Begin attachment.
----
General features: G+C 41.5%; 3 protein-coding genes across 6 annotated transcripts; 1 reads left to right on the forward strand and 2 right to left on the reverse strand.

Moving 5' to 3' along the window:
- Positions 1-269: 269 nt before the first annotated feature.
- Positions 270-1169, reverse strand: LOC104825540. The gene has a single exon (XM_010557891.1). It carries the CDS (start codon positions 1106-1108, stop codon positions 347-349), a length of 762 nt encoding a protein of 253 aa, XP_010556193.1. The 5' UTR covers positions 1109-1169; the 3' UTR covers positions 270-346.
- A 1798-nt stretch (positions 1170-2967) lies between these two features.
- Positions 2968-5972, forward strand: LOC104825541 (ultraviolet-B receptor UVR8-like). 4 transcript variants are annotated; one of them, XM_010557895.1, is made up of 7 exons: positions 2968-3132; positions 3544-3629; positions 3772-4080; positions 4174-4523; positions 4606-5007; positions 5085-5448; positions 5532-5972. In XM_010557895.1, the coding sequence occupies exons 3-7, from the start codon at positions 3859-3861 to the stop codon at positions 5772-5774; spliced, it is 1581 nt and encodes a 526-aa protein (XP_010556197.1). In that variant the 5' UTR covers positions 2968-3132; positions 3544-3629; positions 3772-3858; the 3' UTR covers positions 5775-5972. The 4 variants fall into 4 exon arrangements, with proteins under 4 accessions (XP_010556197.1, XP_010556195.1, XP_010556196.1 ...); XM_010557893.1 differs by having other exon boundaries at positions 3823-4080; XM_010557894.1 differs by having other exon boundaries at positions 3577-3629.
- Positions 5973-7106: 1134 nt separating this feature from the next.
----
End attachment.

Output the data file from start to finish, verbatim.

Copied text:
General features: G+C 41.5%; 3 protein-coding genes across 6 annotated transcripts; 1 reads left to right on the forward strand and 2 right to left on the reverse strand.

Moving 5' to 3' along the window:
- Positions 1-269: 269 nt before the first annotated feature.
- Positions 270-1169, reverse strand: LOC104825540. The gene has a single exon (XM_010557891.1). It carries the CDS (start codon positions 1106-1108, stop codon positions 347-349), a length of 762 nt encoding a protein of 253 aa, XP_010556193.1. The 5' UTR covers positions 1109-1169; the 3' UTR covers positions 270-346.
- A 1798-nt stretch (positions 1170-2967) lies between these two features.
- Positions 2968-5972, forward strand: LOC104825541 (ultraviolet-B receptor UVR8-like). 4 transcript variants are annotated; one of them, XM_010557895.1, is made up of 7 exons: positions 2968-3132; positions 3544-3629; positions 3772-4080; positions 4174-4523; positions 4606-5007; positions 5085-5448; positions 5532-5972. In XM_010557895.1, the coding sequence occupies exons 3-7, from the start codon at positions 3859-3861 to the stop codon at positions 5772-5774; spliced, it is 1581 nt and encodes a 526-aa protein (XP_010556197.1). In that variant the 5' UTR covers positions 2968-3132; positions 3544-3629; positions 3772-3858; the 3' UTR covers positions 5775-5972. The 4 variants fall into 4 exon arrangements, with proteins under 4 accessions (XP_010556197.1, XP_010556195.1, XP_010556196.1 ...); XM_010557893.1 differs by having other exon boundaries at positions 3823-4080; XM_010557894.1 differs by having other exon boundaries at positions 3577-3629.
- Positions 5973-7106: 1134 nt separating this feature from the next.